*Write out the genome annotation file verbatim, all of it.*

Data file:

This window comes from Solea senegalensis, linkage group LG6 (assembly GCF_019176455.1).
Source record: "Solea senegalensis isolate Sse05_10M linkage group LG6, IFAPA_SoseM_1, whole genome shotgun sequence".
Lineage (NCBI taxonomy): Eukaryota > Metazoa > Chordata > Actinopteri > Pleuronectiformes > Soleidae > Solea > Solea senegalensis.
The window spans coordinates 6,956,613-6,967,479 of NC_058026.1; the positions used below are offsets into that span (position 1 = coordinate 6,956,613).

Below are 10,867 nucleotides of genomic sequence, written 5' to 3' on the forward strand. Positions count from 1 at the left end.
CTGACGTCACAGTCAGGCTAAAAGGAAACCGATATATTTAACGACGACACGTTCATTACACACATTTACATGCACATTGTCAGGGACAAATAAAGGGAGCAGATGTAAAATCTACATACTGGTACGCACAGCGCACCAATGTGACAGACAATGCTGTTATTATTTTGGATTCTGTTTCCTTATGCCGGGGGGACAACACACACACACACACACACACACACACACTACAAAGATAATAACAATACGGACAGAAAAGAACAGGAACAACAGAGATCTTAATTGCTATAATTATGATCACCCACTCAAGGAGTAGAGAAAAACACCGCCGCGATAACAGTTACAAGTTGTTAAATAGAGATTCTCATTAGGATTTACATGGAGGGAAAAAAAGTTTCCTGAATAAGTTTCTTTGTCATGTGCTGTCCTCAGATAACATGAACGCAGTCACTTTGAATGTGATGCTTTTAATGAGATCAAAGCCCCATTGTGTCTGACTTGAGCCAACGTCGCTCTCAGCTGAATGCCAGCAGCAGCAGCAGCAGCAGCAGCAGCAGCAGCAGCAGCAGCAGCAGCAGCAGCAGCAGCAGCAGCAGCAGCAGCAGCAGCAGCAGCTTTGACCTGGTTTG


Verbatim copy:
This window comes from Solea senegalensis, linkage group LG6 (assembly GCF_019176455.1).
Source record: "Solea senegalensis isolate Sse05_10M linkage group LG6, IFAPA_SoseM_1, whole genome shotgun sequence".
Lineage (NCBI taxonomy): Eukaryota > Metazoa > Chordata > Actinopteri > Pleuronectiformes > Soleidae > Solea > Solea senegalensis.
The window spans coordinates 6,956,613-6,967,479 of NC_058026.1; the positions used below are offsets into that span (position 1 = coordinate 6,956,613).

Below are 10,867 nucleotides of genomic sequence, written 5' to 3' on the forward strand. Positions count from 1 at the left end.
CTGACGTCACAGTCAGGCTAAAAGGAAACCGATATATTTAACGACGACACGTTCATTACACACATTTACATGCACATTGTCAGGGACAAATAAAGGGAGCAGATGTAAAATCTACATACTGGTACGCACAGCGCACCAATGTGACAGACAATGCTGTTATTATTTTGGATTCTGTTTCCTTATGCCGGGGGGACAACACACACACACACACACACACACACACACTACAAAGATAATAACAATACGGACAGAAAAGAACAGGAACAACAGAGATCTTAATTGCTATAATTATGATCACCCACTCAAGGAGTAGAGAAAAACACCGCCGCGATAACAGTTACAAGTTGTTAAATAGAGATTCTCATTAGGATTTACATGGAGGGAAAAAAAGTTTCCTGAATAAGTTTCTTTGTCATGTGCTGTCCTCAGATAACATGAACGCAGTCACTTTGAATGTGATGCTTTTAATGAGATCAAAGCCCCATTGTGTCTGACTTGAGCCAACGTCGCTCTCAGCTGAATGCCAGCAGCAGCAGCAGCAGCAGCAGCAGCAGCAGCAGCAGCAGCAGCAGCAGCAGCAGCAGCAGCAGCAGCAGCAGCAGCAGCAGCAGCTTTGACCTGGTTTG